Gene sequencing discovers common driver of childhood brain tumor ependymoma
Genomic tests can help guide treatment decisions.
The most common genetic alteration ever reported in the brain tumor ependymoma has been identified. Researchers also have evidence that the alteration drives tumor development.
These results, published in Nature (2014; doi:10.1038/nature13109), provide a foundation for new research to improve diagnosis and treatment of ependymoma, the third most common brain tumor in children. The research was done by the St. Jude Children's Research Hospital-Washington University Pediatric Cancer Genome Project. St. Jude has begun work to translate the discovery into new treatments for a disease that remains incurable in 40% of young patients. The findings should also aid efforts to understand and intervene against other cancers, including adult tumors.
The newly discovered alteration involves a gene named RELA. The gene plays a pivotal role in the nuclear factor kappa B (NF-κB) pathway, a signaling system in cells that regulates inflammation. Researchers have long recognized that this pathway is inappropriately switched on in many adult tumors. This study marks the first time scientists have found a repeated mistake—a gene alteration—in the central part of the pathway in brain cancer.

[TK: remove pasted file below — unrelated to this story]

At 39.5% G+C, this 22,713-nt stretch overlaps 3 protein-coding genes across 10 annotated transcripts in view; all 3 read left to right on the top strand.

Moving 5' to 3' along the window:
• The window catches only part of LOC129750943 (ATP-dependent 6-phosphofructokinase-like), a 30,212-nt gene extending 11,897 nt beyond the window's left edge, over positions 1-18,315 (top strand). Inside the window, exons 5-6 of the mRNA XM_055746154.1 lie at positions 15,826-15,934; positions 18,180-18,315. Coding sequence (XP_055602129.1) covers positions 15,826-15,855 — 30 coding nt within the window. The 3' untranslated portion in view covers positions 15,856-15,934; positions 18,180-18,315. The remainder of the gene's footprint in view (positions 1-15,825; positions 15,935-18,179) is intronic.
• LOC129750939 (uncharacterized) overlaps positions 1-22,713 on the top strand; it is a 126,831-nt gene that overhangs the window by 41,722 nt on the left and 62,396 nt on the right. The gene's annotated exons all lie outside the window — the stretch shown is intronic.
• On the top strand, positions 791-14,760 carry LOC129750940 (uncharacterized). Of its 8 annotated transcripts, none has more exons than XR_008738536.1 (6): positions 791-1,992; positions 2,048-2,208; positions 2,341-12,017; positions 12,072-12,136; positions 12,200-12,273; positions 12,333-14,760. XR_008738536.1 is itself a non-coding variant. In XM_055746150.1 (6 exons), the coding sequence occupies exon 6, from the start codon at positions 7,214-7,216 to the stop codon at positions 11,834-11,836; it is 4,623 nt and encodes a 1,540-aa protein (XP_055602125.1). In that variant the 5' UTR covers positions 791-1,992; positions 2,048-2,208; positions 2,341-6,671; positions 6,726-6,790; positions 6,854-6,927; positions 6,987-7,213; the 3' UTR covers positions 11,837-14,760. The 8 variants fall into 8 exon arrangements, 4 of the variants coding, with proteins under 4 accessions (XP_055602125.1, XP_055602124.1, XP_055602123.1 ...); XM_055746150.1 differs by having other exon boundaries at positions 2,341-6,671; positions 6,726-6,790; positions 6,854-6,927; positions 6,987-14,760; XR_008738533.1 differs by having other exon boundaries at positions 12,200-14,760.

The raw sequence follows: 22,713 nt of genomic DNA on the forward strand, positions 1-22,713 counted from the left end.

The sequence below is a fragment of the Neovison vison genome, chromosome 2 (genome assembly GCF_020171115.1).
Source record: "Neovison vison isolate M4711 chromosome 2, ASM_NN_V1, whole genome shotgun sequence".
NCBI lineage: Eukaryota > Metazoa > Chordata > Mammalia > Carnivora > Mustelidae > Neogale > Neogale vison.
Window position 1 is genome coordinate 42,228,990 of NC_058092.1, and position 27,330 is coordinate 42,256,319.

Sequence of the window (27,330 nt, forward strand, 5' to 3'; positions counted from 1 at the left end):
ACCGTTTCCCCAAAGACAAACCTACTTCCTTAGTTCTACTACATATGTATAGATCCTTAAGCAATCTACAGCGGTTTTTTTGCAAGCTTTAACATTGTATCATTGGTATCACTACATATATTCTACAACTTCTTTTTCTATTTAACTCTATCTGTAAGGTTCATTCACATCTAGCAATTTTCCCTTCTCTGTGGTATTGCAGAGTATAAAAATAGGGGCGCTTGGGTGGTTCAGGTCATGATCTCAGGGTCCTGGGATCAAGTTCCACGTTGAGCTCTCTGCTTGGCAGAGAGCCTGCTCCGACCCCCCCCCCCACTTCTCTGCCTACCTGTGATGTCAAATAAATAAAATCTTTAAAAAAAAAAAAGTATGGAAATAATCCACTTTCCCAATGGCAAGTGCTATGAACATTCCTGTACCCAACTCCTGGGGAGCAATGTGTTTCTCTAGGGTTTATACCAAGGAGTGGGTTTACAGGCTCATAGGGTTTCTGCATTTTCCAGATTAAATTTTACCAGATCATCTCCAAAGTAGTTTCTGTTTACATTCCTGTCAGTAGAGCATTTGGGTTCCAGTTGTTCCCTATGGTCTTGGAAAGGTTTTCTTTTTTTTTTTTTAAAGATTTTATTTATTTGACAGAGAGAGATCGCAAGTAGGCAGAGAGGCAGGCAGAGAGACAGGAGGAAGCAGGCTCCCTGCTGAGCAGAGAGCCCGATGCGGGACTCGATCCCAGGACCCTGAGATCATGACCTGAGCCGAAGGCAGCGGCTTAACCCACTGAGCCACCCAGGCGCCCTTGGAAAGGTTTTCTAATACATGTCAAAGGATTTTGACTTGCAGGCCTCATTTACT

In this study, 70% of young patients with ependymomas in the front part of the brain carried the RELA alteration and few other genetic changes. The alteration was not found in ependymomas in other regions of the brain.
"In this study, we demonstrate for the first time that a frequent mutation in the heart of the NF-κB pathway is sufficient to transform normal brain cells into cancer cells and drive tumor development," said co-corresponding author Richard Gilbertson, MD, PhD, director of the St. Jude Comprehensive Cancer Center in Memphis, Tennessee. "This should help us to understand how abnormal NF-κB activity drives cancer and to develop new treatments to block that activity."
The alteration fuses RELA with parts of another gene, C11orf95, in a process called translocation. The translocation produces abnormal proteins that rapidly cause fatal brain tumors in mice. These tumors resembled the human disease.
"This is an exciting finding, not only for understanding the biology of a rare and particularly devastating childhood brain cancer, but also for understanding how it might be effectively treated," said coauthor Richard K. Wilson, PhD, director of The Genome Institute at Washington University School of Medicine in St. Louis, Missouri.
Researchers found abnormalities in RNA that led them to the C11orf95–RELA translocation. The fusion gene was created when a piece of chromosome 11 that houses both the C11orf95 and RELA genes was shattered and incorrectly reassembled.
The result is one of the most commonly occurring translocations ever reported in brain tumors. Of the 41 ependymomas in this study that began in the front part of the brain, 29 tumors had the translocation and made RELA fusion proteins. "The fact the alteration results in abnormal proteins offers a potential new therapeutic target, which is significant for ependymoma," Gilbertson said.
The study was part of the Pediatric Cancer Genome Project, which has sequenced the complete normal and tumor genomes of 700 young cancer patients. The project was launched in 2010 to harness advances in genome-sequencing technology to improve the understanding and treatment of some of the most aggressive and least understood childhood cancers.